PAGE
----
People who change are ‘overwhelmingly’ more content than those who don’t, study says.
Making decisions, especially big life decisions like switching jobs or moving, can be stressful. And if you agonize over decisions, it can even lead to unhappiness.
But a new study suggests a “good rule of thumb in decision-making is, whenever you cannot decide what you should do, choose the action that represents a change, rather than continuing the status quo,” says University of Chicago economist Steven Levitt, who conducted the study.
Levitt’s study asked 22,511 people to make a decision on a dilemma based on the outcome of a coin toss. Researchers then followed up to see whether participants followed through with the decision and how they felt about it.
Questions ranged in seriousness from “Should I start my own business?” and “Should I propose?” to “Should I grow facial hair? For the coin toss, “heads” meant make the change and “tails” meant do not.
The study found that “for important decisions (like quitting a job or ending a relationship), individuals who were told by the coin toss to make a change are more likely to make a change, more satisfied with their decisions, and happier six months later than those whose coin toss instructed maintaining the status quo,” according to the study abstract.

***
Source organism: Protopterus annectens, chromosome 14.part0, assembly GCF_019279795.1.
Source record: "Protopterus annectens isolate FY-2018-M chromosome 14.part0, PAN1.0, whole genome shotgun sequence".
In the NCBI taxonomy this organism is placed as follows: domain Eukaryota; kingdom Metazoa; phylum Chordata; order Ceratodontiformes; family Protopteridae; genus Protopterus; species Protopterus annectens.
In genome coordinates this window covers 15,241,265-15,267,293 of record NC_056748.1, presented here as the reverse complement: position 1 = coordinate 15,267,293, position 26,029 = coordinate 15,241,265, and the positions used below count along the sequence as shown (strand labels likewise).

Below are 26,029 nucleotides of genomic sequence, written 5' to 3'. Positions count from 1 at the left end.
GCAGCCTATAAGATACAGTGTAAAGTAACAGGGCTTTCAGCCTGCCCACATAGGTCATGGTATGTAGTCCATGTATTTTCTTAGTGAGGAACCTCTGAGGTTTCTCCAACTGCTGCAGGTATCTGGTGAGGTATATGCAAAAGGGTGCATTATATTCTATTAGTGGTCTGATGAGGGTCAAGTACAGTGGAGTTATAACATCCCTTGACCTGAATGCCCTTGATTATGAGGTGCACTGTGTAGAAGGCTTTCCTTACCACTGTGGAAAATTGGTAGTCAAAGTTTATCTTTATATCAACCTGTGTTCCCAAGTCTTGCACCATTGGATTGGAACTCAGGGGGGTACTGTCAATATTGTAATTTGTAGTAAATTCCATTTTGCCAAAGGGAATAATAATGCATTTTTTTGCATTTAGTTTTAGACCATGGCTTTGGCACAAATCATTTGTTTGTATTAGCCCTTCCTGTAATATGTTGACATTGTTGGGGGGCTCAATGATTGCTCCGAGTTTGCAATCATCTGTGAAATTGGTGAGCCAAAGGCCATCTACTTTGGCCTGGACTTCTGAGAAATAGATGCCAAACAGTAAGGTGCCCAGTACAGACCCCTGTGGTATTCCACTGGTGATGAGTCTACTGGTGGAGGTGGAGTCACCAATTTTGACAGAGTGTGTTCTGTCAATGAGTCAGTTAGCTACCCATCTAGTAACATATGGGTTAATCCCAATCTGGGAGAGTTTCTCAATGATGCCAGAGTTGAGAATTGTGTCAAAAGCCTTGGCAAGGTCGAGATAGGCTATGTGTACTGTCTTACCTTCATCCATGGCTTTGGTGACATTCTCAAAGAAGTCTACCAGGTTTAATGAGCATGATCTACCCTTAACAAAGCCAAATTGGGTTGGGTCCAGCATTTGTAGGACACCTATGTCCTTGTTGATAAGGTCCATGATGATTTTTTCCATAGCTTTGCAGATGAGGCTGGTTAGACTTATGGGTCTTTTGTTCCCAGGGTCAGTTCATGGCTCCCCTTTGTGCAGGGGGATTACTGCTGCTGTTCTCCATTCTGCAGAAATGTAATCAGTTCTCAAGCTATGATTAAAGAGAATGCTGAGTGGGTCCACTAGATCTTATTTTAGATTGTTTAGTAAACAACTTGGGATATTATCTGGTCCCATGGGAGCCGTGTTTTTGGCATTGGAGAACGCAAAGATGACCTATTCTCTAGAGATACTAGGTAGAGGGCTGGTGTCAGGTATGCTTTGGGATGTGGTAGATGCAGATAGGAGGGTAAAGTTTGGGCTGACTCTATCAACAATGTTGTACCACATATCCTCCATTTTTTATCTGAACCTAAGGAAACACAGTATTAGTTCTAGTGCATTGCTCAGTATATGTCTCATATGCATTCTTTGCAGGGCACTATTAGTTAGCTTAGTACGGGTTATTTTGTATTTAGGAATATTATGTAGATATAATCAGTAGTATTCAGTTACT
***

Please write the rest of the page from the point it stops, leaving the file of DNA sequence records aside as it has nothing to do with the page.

In other words, “overwhelmingly, the people who made a change were more content than those who didn’t,” Levitt, who is also the author of best-selling book “Freakonomics”.
Indeed, study participants who made a change were more likely to say they would make the same decision if they had to do it all over again, and that was true for virtually every kind of decision.
And while people who flipped tails and decided to not make any changes were happy about their decision at first (after two months), by the sixth month mark, they were not.
The study also showed that a nudge in the direction of change, like a positive coin toss, may help: The study found that those who flipped “heads” were approximately 25% more likely to report making a change than those who got “tails.”
Levitt says the coin toss was equally influential between men and women, across all age groups and income levels.